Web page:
A Non-Repayable Debt
Sermon shared by Damian Phillips
Summary: All people owe a non-repayable debt to the Lord. What is the non-repayable debt that we owe, and to whom are we indebted? What does it cost us personally, and how can we have our debt pardoned?
Audience: Seeker adults
About Sermon Contributor
I have entitled our message this evening “A Non-repayable Debt,” and we will be looking at what is commonly called, “The Parable of the Unforgiving Servant.” “John Oglethorpe, in talking to John Wesley, once made the comment, ‘I never forgive.’ Mr. Wesley replied, ‘Then, Sir, I hope that you never sin’.” We are going to learn tonight that if we never forgive, then we had better hope we never sin.
All people owe a non-repayable debt to the Lord. If the Lord dismisses our debt (and He will), then we should extend the same courtesy to any of our debtors. What is the non-repayable debt that we owe, and to whom are we indebted? What does it cost us personally, and how can we have our debt dismissed? Also, what happens if the debt is not dismissed? These are some question which will be answered tonight as we examine this parable.
Peter Demonstrated Generosity (vv. 21-22)
21 Then Peter came to Him and said, “Lord, how often shall my brother sin against me, and I forgive him? Up to seven times?” 22 Jesus said to him, “I do not say to you, up to seven times, but up to seventy times seven.”
It’s highly unlikely that Jesus was angry with Peter’s question concerning how many times someone should be forgiven. In fact, his suggestion to forgive “up to seven times” was quite generous when compared to the standard of forgiveness set forth in the law. A. T. Robertson says, “The Jewish rule was three times” (Amos 1:6). Rabbi Jose ben Hanina said, “He who begs forgiveness from his neighbor must not do so more than three times.” Rabbi Jose ben Jehuda said, “If a man commits an offense once, they forgive him; if he commits an offense a second time, they forgive him; if he commits an offense a third time, they forgive him; the fourth time they do not forgive him.”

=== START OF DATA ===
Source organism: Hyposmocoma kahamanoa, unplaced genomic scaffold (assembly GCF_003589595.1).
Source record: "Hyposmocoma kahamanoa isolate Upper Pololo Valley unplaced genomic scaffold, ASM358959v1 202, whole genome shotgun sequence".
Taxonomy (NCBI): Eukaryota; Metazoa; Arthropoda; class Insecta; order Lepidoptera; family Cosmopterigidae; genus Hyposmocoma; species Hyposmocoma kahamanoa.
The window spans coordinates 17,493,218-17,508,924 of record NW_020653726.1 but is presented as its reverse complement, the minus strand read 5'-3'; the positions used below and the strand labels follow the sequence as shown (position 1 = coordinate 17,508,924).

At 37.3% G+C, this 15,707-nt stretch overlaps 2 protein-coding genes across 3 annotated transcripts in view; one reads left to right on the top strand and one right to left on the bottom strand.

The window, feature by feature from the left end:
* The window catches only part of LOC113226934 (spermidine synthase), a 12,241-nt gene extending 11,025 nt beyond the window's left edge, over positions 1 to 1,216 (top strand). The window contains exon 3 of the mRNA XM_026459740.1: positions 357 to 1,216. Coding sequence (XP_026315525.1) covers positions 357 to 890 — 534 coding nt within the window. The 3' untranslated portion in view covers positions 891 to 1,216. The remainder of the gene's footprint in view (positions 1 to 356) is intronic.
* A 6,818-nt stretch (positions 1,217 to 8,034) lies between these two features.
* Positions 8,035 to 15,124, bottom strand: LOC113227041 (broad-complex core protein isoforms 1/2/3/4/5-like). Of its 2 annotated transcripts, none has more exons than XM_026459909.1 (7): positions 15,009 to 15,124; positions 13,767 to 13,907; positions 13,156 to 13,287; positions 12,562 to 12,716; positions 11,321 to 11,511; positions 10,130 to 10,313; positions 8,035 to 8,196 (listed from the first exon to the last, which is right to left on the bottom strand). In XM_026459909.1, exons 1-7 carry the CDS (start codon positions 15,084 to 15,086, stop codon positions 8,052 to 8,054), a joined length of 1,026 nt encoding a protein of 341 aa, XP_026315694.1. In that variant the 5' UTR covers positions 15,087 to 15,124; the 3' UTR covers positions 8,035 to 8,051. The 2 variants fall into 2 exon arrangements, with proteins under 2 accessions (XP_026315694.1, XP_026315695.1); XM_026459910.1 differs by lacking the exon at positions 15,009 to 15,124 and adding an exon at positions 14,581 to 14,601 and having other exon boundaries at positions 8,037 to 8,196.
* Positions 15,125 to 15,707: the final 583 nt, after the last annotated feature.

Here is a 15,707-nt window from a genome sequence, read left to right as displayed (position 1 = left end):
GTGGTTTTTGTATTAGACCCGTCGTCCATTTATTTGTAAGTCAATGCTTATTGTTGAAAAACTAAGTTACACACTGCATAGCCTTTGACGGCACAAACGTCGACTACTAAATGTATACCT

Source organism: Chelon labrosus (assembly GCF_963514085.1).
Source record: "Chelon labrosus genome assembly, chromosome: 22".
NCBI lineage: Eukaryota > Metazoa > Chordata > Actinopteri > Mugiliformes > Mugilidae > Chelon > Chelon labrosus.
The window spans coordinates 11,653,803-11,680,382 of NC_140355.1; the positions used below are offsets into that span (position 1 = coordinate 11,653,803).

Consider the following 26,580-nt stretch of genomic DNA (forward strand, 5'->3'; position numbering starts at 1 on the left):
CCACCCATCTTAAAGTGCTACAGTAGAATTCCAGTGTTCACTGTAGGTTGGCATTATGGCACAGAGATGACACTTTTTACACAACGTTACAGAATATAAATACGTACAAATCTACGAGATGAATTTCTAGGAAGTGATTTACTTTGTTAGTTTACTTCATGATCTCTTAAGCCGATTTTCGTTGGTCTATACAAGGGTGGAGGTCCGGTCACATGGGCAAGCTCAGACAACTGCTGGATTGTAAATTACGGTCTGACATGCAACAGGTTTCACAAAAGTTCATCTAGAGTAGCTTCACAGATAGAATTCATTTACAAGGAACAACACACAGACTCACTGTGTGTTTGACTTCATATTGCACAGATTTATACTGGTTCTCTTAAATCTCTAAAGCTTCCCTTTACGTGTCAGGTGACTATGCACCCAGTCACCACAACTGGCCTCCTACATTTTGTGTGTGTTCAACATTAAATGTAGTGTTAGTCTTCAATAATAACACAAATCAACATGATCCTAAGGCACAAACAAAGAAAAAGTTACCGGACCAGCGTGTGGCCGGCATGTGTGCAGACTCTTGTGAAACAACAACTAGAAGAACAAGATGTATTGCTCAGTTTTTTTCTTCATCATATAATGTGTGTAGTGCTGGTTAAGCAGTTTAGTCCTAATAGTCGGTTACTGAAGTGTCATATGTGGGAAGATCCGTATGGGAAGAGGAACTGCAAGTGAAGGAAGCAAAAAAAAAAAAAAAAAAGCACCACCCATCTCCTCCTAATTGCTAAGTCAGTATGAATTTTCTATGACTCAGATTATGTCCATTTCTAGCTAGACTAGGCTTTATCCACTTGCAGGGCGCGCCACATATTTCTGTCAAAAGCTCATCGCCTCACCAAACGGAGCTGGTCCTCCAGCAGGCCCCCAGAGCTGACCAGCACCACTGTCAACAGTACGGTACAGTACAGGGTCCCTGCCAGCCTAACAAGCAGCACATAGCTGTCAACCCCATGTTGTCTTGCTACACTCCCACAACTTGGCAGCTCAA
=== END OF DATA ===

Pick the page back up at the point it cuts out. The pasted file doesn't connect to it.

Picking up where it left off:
Peter was being especially generous in his pronouncement of forgiveness up to seven times. He sought to impress Jesus with his answer, and He was likely pleased with Peter; however, Jesus sought to clarify the standard of forgiveness set forth in “the law of love.” Jesus said, “I do not say to you, up to seven times, but up to seventy times seven.” When He stated forgiveness up to 490 times, He was not being literal. Jesus was using figurative language to convey the truth that forgiveness should be granted to an individual an unlimited number of times. He then began to share a parable to illustrate this principle.
He Who Owed Much (vv. 23-27)
23 “Therefore the kingdom of heaven is like a certain king who wanted to settle accounts with his servants. 24 And when he had begun to settle accounts, one was brought to him who owed him ten thousand talents. 25 But as he was not able to pay, his master commanded that he be sold, with his wife and children and all that he had, and that payment be made. 26 The servant therefore fell down before him, saying, ‘Master, have patience with me, and I will pay you all.’ 27 Then the master of that servant was moved with compassion, released him, and forgave him the debt.”
Jesus shared this parable in order to reinforce God’s standard of forgiveness. He spoke of a king who began to settle accounts with his servants. This king represents God Almighty, ruler of heaven and earth. There was also a servant and his master. The servant owed a non-repayable debt to the king, which represents how all human beings
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